We also extracted some crops taken from the finished image which I think is a nice way to get some extra mileage from your images, takes very little time and delivers extra value for money for the client.




3) Although more illustrative than photoreal, the image would be scrutinised by Astronauts including Tim Peake and other Astronautical experts so all the technical details had to be correct, from the number of divers that must accompany astronauts underwater to the type of hyperbaric chambers we would be showing on the pool apron.

NASA have a similar facility called the Neutral Buoyancy Lab (NBL) in Houston Texas and there’s lots of reference photography online which was very useful to create the space and give clues on what sort of details we should add.

For the shaft itself and other details like depth markers reference images from other similar deep water pools like Y-40 & Nemo 33 were used.

Reference images_NASA NBL and Nemo
Reference images from NASA NBL and Nemo

4) Timescale was about one week so we had limited time to model the various elements in detail. We sourced as many free models as we could and luckily NASA has a model library where we obtained a model of the ISS in Lightwave format:

NASA_ISS_Model NASA_Orion_Capsule_Model

We also used a NASA model of the Orion Space capsule to help set up early compositions. The crane was downloaded from Google Warehouse and optimised for the scene. Most of the other models were purchased from Turbosquid including rigged divers which we could pose (See attached) along with 3D people from AXYZ Design and Dosch Design.

– What lead you to select Corona for the hero images?

This project was ground breaking for the studio in some ways as we were using the Unreal engine with the client and Scott Brownrigg to design the facility in realtime so we felt we should use a cutting edge renderer as well.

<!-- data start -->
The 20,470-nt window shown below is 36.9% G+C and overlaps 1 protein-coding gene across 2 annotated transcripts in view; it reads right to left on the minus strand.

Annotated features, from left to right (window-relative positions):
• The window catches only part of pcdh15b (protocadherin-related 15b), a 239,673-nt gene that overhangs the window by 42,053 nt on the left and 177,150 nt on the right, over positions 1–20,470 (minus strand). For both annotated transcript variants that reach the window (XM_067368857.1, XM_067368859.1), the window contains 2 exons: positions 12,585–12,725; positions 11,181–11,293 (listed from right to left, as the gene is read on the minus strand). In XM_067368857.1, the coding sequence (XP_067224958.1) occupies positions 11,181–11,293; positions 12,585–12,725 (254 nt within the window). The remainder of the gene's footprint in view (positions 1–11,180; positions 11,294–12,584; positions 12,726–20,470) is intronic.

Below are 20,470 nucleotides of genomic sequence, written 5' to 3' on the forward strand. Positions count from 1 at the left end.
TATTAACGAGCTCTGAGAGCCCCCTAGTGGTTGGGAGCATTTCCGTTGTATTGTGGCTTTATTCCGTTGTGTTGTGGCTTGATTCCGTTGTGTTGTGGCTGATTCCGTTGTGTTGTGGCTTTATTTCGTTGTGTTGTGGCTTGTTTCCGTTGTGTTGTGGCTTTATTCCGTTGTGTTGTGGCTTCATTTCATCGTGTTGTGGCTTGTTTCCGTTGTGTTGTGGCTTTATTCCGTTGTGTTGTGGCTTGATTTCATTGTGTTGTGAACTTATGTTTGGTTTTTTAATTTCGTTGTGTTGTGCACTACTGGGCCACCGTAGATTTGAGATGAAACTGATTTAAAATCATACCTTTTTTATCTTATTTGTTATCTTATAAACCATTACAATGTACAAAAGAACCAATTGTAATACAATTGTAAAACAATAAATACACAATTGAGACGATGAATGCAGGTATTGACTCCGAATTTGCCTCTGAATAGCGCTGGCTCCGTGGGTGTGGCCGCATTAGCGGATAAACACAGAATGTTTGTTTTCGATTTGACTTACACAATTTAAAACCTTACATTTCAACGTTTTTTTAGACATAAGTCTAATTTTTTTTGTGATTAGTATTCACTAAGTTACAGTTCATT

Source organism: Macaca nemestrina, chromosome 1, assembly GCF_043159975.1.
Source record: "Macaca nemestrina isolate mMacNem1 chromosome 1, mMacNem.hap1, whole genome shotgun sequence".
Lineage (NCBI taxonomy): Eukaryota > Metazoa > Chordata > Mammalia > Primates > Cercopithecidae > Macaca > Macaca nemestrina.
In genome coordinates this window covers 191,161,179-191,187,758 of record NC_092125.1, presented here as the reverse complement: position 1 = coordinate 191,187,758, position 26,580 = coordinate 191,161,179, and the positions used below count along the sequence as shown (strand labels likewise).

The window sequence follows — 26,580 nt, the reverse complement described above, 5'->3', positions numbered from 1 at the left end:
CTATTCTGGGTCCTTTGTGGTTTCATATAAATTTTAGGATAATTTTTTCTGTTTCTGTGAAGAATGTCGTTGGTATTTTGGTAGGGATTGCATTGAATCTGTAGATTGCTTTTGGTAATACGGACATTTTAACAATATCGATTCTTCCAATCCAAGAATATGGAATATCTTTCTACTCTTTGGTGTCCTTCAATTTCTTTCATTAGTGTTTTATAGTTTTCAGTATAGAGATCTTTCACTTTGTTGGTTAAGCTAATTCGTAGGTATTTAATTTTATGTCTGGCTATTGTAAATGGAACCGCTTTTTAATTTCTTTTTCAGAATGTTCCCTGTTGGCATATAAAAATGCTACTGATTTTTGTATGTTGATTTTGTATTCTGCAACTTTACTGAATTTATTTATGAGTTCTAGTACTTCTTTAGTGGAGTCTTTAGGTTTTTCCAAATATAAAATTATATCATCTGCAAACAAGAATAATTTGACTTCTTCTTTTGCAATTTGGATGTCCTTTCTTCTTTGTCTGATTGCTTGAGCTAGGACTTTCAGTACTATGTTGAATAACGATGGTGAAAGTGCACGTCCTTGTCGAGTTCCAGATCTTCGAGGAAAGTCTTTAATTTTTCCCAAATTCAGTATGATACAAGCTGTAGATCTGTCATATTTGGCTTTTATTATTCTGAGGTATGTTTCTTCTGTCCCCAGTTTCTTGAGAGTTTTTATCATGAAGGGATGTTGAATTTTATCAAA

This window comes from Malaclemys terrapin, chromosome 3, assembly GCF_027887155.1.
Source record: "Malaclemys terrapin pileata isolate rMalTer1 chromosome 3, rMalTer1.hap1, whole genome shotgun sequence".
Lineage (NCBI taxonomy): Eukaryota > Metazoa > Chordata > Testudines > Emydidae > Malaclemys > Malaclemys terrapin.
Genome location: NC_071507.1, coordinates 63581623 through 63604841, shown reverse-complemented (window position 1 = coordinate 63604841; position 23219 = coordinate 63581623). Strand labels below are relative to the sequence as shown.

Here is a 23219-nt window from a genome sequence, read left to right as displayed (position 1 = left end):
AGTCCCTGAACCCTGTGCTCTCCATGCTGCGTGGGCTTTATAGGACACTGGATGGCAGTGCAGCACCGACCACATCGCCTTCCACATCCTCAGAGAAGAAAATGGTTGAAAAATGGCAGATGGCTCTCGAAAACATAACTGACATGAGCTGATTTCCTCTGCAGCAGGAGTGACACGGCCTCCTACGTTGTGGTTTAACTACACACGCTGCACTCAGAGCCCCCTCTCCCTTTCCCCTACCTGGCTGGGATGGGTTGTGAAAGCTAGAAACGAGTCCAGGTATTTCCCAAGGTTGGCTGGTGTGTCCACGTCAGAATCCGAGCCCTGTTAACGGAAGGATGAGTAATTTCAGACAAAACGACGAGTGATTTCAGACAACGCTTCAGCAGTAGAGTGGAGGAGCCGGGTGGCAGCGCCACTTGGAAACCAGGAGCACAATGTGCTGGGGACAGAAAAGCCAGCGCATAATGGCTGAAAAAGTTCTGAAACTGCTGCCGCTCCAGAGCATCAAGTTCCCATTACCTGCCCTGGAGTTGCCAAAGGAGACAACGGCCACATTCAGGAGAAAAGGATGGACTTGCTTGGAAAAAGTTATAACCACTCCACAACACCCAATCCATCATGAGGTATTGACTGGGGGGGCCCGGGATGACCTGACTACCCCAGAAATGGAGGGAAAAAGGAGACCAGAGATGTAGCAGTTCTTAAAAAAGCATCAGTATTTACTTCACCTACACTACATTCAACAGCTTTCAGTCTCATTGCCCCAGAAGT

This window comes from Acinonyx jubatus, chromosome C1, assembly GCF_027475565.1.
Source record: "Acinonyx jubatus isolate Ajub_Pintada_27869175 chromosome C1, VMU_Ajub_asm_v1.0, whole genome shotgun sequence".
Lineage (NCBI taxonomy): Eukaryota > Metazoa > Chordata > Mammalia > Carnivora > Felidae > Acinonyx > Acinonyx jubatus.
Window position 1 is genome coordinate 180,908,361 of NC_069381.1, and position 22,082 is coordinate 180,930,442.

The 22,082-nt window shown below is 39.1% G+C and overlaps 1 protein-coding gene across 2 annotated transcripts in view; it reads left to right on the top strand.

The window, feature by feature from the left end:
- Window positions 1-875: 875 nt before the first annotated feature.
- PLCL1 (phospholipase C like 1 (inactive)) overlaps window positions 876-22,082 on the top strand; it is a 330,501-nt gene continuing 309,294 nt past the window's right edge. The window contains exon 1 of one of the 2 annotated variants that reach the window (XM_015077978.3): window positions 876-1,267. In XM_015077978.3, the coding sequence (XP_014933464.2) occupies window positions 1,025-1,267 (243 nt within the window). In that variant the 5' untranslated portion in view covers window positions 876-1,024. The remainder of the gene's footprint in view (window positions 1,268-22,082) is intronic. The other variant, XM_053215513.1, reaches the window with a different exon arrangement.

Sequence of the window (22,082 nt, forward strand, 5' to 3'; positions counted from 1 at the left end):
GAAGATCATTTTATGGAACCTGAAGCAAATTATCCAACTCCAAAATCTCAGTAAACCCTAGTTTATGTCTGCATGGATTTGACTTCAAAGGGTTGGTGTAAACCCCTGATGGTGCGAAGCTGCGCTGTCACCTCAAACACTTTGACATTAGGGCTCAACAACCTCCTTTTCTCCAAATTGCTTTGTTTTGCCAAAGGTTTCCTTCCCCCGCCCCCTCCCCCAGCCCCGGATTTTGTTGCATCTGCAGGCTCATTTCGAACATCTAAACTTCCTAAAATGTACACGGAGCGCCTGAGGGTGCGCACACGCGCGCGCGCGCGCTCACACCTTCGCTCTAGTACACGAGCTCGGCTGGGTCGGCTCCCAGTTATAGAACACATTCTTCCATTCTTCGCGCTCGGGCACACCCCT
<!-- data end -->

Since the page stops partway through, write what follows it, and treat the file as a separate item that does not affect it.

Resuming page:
I had wanted to test Corona on a live job for some time and this felt like the perfect opportunity to do so. I also heard that Corona was very simple to use and early to learn and I can confirm that is definitely the case! Although there were a few issues (Refraction not calculated on render elements & extra noise on objects with rounded corners effect used) on the whole I found it very enjoyable and I was able to work around these relatively minor issues. I loved the interactive rendering and being able to tweak the exposure and white balance while the image was rendering.


It was also faster than I expected. Although this was rendered with ver 1.3 and I couldn’t take advantage of the new de-noiser the final image with a resolution of 5760×6500 was rendered in 5hrs 45mins (150 passes) with a dual xeon E5-2690 v3@ 2.60GHz.

– Were you able to re-use the assets between the VR and video (done in Unreal) and the still image sides of the project? Was there any particular conversion process?

Some of the assets we could bring through but a lot of the models we bought from turbosquid were far too high poly & we were limited to about a million tris. We did manage to get some of the ISS in after we had stripped some unnecessary high detail elements from it. Once we got past a certain point the models diverged as I had to start creating proxies of geometry which obviously could not be used in Unreal.

– Anyone from Cityscape Digital planning to go diving there once the pool is built?Definitely! I have my shorts and snorkeling gear ready!

David Connolly
Visualisation Artist

Cityscape Digital